What We Do
Trade means that a country does not have to be self-sufficient in agriculture to be food secure. Through trade, nations can reduce food costs, diversify diets, increase food quality and achieve a level of prosperity that improves the quality of life for their people as well as greater political and social stability.
The Food and Agricultural Organization (FAO) of the United Nations defines food security as access by all people, at all times, to sufficient, safe and nutritious food to meet their dietary needs and food preferences for an active and healthy life.
Countries such as China, Japan, Brazil and many others have used international agricultural trade to raise their standards of living. Unfortunately, however, many other nations continue to struggle with hunger and poverty because they have not yet fully accepted trade as a tool in building food security.
Japan is one of largest and most loyal international customers of U.S. coarse grains and is an excellent example of how trade helps ensure food security. Since the 1960s, Japan has enriched its diet through expansion of its domestic livestock industry, based heavily on imported U.S. grain, as well as increased meat imports. Today, the Japanese livestock producer and the U.S. grain farmer are longstanding partners and crucial pillars of that nation’s food security system.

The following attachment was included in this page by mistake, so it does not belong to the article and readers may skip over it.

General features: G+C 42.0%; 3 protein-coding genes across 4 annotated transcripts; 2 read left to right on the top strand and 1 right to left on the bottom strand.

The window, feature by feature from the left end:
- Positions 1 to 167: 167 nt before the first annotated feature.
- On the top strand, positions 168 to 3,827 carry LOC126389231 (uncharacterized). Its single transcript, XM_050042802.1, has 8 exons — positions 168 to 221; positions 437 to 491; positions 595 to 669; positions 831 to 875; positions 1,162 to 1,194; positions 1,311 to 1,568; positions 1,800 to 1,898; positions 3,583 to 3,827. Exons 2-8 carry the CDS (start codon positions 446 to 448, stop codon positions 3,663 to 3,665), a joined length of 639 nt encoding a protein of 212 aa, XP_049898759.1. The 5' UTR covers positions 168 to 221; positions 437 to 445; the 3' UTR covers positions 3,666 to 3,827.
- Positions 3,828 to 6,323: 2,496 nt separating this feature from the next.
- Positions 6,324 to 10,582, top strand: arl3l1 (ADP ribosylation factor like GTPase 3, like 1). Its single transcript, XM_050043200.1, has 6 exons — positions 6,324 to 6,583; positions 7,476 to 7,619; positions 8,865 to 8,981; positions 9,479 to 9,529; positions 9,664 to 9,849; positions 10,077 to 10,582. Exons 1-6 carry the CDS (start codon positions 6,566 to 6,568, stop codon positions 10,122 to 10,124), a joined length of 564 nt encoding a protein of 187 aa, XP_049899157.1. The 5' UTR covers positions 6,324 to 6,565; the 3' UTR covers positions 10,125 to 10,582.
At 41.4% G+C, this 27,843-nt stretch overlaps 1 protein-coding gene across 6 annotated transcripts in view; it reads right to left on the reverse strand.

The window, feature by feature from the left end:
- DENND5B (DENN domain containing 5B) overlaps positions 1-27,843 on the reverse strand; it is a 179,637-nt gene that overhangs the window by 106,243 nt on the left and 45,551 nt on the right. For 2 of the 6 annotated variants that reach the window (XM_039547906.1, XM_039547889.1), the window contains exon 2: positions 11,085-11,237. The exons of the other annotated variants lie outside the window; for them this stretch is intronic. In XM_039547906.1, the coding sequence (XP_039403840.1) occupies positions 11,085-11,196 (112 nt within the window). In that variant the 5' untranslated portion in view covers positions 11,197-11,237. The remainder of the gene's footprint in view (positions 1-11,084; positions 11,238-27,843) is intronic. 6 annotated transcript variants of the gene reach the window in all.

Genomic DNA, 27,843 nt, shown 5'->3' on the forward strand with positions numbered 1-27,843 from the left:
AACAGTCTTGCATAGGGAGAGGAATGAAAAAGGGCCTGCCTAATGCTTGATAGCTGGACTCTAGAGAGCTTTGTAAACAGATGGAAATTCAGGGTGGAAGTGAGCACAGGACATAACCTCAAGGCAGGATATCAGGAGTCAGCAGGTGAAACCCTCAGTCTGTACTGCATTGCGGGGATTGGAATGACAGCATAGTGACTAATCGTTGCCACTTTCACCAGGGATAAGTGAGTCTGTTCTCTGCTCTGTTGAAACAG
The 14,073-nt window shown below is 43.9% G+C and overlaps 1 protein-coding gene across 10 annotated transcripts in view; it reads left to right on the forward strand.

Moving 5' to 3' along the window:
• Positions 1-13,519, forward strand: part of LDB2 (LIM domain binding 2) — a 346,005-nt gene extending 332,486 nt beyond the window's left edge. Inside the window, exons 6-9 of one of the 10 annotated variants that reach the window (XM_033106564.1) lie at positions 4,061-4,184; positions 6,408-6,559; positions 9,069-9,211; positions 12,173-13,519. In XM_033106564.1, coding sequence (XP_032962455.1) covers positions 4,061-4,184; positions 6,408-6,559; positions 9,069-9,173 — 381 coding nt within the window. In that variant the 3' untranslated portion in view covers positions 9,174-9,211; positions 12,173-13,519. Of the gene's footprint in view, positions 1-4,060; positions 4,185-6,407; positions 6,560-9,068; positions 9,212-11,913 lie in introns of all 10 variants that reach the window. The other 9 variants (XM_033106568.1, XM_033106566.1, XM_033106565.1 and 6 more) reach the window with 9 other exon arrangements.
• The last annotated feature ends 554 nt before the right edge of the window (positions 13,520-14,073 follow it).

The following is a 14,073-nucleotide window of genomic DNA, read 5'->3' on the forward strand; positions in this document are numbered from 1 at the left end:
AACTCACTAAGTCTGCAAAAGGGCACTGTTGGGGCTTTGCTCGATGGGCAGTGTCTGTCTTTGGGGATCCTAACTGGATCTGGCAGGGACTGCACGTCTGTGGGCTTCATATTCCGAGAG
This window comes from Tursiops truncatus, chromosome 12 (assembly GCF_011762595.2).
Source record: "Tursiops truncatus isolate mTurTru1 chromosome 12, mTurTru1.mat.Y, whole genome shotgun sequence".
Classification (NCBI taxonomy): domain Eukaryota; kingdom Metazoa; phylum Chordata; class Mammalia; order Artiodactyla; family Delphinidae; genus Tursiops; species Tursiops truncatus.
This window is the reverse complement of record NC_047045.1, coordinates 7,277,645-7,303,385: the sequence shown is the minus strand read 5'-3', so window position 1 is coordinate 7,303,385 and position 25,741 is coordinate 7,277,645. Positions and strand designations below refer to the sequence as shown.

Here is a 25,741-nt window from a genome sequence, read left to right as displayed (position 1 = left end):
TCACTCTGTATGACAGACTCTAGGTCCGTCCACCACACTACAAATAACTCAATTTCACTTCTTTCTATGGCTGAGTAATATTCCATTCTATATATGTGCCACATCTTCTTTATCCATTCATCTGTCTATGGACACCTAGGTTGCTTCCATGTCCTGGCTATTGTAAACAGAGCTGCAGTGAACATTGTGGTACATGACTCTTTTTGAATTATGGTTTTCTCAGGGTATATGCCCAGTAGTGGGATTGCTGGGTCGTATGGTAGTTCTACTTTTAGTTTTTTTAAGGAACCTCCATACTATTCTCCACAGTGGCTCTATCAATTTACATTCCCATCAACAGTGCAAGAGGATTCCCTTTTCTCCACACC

Population growth, a rapidly expanding middle class and increasing affluence in developing countries will continue to generate rapidly rising demand for food, both as bulk commodities as well as for processed and higher value-added foods.
Many countries face significant land, water, and other production constraints and these are likely to increase over time, as populations continue to grow. These nations will therefore have an increasing incentive to utilize agricultural imports to help meet rising demand. The Council is working to establish and sustain U.S. agriculture as their preferred and most reliable supplier.